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Survey highlights negative trend in worker availability

Issues compound California's farm labor problem.

Lee Allen

May 7, 2019

6 Min Read
Sweet corn harvest
Sweet corn is harvested in California. The state's agriculture faces continuing worker shortages, according to a recent survey.Calif. Farm Bureau Federation

The 100-year-old California Farm Bureau Federation provides support for 2.5 million jobs that represent $56 billion in crop value and has been doing so for lots of years, aiming to improve the well-being and quality of life for the state's farmers and ranchers.

They’ve had their hands full in that mission, even more so of late. This was evident in their recently-released 2019 survey of over a thousand members of the farm and ranch industry, a broad spectrum across most all counties and commodities, that showed a continuing problem in employee shortages. 

While the labor shortage isn't new, the latest figures indicate the problem is getting worse and to-date efforts to solve it have generally been ineffective.

“Despite raising wages, increasing benefits, changing farming and cropping patterns, using the existing H-2A program, and automation where appropriate, more than half (56 percent) the respondents have been unable to hire the employees they’ve needed --- with increasing difficulties noted in hiring patterns in 2017 and 2018,” according to CFBF President Jamie Johansson.

This year's survey findings continued a negative trend in employee availability, resulting in more current challenges with the increasing likelihood of even tougher business decisions that will need to be made in the very near future.

Related:CFBF: Farms face continuing worker shortages

Alarming statistics

Among the more alarming statistics, 86 percent of responding farmers raised wages with little response while 61 percent hired a farm labor contractor to recruit new employees, again with little success.

The employee shortages forced over half (56 percent) of the reportees to come up with financing to add labor-saving technology, such as mechanical planters or harvesters.  In some cases (37 percent), cultivation practices like pruning and weeding were adjusted, while 31 percent said they were forced to switch acreage.  Fifty seven percent of those who changed crops switched to non-labor-intensive items such as tree nuts or field and row crops like corn or cotton.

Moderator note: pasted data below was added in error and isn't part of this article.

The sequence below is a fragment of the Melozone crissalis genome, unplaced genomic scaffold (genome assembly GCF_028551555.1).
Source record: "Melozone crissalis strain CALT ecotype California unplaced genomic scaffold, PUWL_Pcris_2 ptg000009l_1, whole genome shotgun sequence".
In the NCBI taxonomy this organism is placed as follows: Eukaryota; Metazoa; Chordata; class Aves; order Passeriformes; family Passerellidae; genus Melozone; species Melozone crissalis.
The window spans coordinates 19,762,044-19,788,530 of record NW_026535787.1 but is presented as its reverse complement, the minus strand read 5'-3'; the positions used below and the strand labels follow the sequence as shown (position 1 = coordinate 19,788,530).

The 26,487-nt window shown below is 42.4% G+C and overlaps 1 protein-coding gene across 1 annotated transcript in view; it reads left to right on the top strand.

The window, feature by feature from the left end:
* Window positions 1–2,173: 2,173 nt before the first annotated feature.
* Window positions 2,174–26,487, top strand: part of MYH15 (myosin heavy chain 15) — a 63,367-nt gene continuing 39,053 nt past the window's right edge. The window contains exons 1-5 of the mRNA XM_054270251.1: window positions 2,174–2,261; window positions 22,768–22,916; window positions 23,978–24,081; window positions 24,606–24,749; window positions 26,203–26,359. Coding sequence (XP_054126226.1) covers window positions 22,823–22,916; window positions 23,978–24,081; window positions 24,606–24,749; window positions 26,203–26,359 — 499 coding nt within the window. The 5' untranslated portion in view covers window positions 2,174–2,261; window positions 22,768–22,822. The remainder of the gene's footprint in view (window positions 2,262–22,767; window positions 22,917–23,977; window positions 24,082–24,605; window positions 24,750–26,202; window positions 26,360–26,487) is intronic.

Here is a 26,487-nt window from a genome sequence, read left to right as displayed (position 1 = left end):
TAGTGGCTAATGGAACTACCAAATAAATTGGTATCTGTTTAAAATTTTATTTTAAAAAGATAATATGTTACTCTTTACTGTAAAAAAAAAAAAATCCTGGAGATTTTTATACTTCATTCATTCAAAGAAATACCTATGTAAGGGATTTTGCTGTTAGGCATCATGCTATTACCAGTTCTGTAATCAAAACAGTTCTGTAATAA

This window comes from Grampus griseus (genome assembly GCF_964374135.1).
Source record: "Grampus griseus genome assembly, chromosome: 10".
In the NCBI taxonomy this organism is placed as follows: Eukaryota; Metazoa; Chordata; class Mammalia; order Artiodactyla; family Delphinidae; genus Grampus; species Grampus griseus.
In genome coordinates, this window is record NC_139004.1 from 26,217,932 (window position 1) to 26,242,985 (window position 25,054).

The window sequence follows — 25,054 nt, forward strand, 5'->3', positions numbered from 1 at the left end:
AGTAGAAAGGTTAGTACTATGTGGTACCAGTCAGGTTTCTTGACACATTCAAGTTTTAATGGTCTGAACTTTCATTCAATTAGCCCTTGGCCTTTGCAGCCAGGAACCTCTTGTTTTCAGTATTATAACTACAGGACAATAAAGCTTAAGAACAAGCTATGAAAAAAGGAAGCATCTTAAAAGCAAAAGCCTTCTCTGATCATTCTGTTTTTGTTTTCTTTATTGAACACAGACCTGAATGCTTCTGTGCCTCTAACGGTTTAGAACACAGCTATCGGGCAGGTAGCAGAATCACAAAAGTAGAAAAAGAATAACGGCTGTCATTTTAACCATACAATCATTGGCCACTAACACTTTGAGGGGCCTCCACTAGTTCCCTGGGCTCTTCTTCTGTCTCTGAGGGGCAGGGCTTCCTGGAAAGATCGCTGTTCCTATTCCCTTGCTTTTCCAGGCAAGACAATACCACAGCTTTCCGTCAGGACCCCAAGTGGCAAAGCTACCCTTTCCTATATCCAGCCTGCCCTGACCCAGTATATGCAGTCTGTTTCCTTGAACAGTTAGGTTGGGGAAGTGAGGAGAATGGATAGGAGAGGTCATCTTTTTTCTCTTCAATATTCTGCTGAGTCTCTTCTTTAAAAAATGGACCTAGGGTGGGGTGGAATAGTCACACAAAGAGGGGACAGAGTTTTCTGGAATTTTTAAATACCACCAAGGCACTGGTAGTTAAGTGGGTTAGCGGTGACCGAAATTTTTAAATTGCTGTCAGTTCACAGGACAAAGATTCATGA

Six percent said they had enrolled in the H-2A agricultural visa program that proved less than effective in resolving the labor shortage.  “The missing element here,” says Johansson, “is an improved agricultural immigration system that will match willing workers looking for employment with farmers in need of those hires.”

Individual farmers felt the same way: “The country desperately needs a comprehensive immigration policy where workers are able to work, and return home, legally,” said one.  “There is a climate of fear and uncertainty in the immigrant community as well as a lack of reform,” added another.

Frustrated farmer comments ranged from examples of having to abandon row crops and berry fields of good quality because workers were unavailable during critical harvest times to a need to walk away from half an 80-acre strawberry field and an 80% reduction in tomato crop to be replaced by lighter labor crops like winter squash.  “In our case, we needed 125 workers, but were able to retain only 40,” said one farmer.

'H-2A visas aren't practical'

Only a few relied on use of H-2A visa laborers to solve their dilemmas.  Said one: “H-2A visas aren’t practical for small growers (because) their rules are unrealistic.  We really need immigration reform that will be practical for all growers.”

The always-outspoken Western Growers Association President/CEO, Tom Nassif, testifying in Washington earlier this year, said: “Record deportations and anti-immigrant rhetoric have doubled the labor shortage and while Washington presents the H-2A visa as an answer to a lack of immigration reform, that process is lengthy and cumbersome and the H-2A program just hasn’t worked.”